I need support with my mental wellbeing.
- going to any hospital A&E department
- calling 999 and asking for an ambulance if you can't get to A&E
- asking someone else to contact 999 for you or take you to A&E immediately
- calling UCLan Security on 01772 892068 if you are on campus. Provide them with your exact location and request that they call for an Ambulance.
If you need some support right now, but don't want to go to A&E, help is available and you don’t need to face this alone. You can call the Samaritans if you would like to talk in confidence about your thoughts. No matter what you're going through, you can call them for at any time, from any phone on 116 123. They're available 24 hours a day, 365 days a year. You don't have to be suicidal to call them.
Other options you may wish to try are:
- contacting your GP for an emergency appointment or the out of hours number if one is provided on your GP surgery’s voicemail
- calling NHS 111 (England)
- contacting your local crisis team
Mental Health problems are common with 1 in 4 of us experiencing them at some point in our lives. If you have noticed that you are acting differently, feel low, worried or stressed, seeking support is encouraged. You can do this through a number of ways; by speaking to your GP, self-referring to the Counselling, Mental Health and Wellbeing Team at UCLan looking at self-help available online and looking at support available locally.
- Talking things through with someone you trust can sometimes help.
- To a Mental Health Advisor. They offer a free, confidential service to students who are concerned about their mental health. They offer assessment appointments, advice and signposting to various services to best meet a student’s needs. They are professionally trained and experienced practitioners who have all previously worked in the NHS and are members of The University Mental Health Advisers Network. Students can seek help for a variety of difficulties including anxiety, depression, self-injury, hearing voices, suicidal thoughts and eating difficulties.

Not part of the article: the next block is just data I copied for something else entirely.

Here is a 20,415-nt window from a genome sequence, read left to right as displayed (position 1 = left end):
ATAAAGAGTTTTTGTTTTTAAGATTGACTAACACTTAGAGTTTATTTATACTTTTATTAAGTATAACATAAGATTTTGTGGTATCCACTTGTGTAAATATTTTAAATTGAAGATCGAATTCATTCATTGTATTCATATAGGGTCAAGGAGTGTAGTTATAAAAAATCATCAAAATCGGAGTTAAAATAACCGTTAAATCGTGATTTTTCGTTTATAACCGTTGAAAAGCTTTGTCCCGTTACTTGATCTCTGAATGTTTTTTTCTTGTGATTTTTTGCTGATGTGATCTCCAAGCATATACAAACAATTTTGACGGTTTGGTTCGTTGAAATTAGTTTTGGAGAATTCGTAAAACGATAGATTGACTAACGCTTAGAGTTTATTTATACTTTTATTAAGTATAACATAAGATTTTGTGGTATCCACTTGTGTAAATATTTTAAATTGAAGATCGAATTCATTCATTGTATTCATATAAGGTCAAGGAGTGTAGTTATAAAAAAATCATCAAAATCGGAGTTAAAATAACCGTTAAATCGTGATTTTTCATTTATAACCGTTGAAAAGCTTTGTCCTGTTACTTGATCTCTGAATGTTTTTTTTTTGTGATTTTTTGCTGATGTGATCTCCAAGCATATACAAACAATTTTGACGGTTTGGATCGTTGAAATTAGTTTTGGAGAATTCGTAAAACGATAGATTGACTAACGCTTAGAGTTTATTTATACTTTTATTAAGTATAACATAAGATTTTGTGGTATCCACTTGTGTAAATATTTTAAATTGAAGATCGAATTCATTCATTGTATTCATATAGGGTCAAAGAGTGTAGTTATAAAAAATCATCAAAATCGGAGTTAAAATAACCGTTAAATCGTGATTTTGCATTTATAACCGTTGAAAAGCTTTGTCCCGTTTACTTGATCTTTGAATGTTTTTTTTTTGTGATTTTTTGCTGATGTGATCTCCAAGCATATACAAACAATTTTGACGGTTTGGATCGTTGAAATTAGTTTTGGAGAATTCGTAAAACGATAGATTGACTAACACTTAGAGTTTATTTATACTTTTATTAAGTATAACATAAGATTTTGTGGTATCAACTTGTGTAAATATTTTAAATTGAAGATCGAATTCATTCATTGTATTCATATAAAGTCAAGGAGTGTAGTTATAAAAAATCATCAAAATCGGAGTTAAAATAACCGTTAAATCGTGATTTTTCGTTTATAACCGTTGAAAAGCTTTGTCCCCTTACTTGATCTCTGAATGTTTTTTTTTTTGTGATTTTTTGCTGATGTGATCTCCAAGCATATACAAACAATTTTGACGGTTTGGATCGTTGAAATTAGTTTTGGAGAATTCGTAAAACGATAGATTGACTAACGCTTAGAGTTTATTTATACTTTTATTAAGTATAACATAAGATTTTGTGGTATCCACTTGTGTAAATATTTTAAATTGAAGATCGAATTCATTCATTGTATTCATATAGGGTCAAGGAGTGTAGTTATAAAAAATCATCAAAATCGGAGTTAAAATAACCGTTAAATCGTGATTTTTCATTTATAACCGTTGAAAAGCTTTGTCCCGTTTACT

- To Human Resources who can provide advice, guidance and signposting for staff.
The World Health Organisation (2014) defines mental health as ‘a unified state of mental, physical and social well-being, where a person can achieve their potential, is able to effectively contribute to the community, and can handle the stresses of normal life’.
Enjoying good mental health and wellbeing helps us to deal with the stresses of everyday life. However, 1 in 4 people will be affected by a mental health problem in any year. Finding out more about some of the mental health problems people might face could help you to feel more confident when trying to support someone.
Mental Health Problems.
There are a variety of mental health problems that a person can experience. The Mind website provides further details on the following issues:
- Anxiety is a normal emotion that we all experience but becomes a mental health problem when someone finds they are feeling this way all or most of the time. Anxiety is often described as feeling stressed, tense, worried, uneasy or scared.
- Bipolar disorder is characterised by the experience of extreme periods of low, depressed mood and periods of high, manic mood.
- Depression is characterised by the persistence of feelings of sadness or misery.
- Eating disorders can occur when someone has a difficult and unhealthy relationship with food, and often co-exist with depression or anxiety disorders.
- Obsessive-compulsive disorder (OCD) is an anxiety disorder where unwanted thoughts, urges and repetitive activities become an obstacle to the person's ability to live life as they want.
- Personality disorders such as Borderline Personality Disorder (BPD) occur when a person's personality traits cause regular, long-term problems in the way they cope with life.
- Schizophrenia is a mental illness that occurs when the parts of the brain that are responsible for emotion and sensation stop functioning properly.
- Self harm is when a person hurts themselves intentionally and it is usually used as a coping strategy to deal with intense emotional distress. It is difficult to know how common self-harm is, as many people describe it in different ways and many will never ask for help.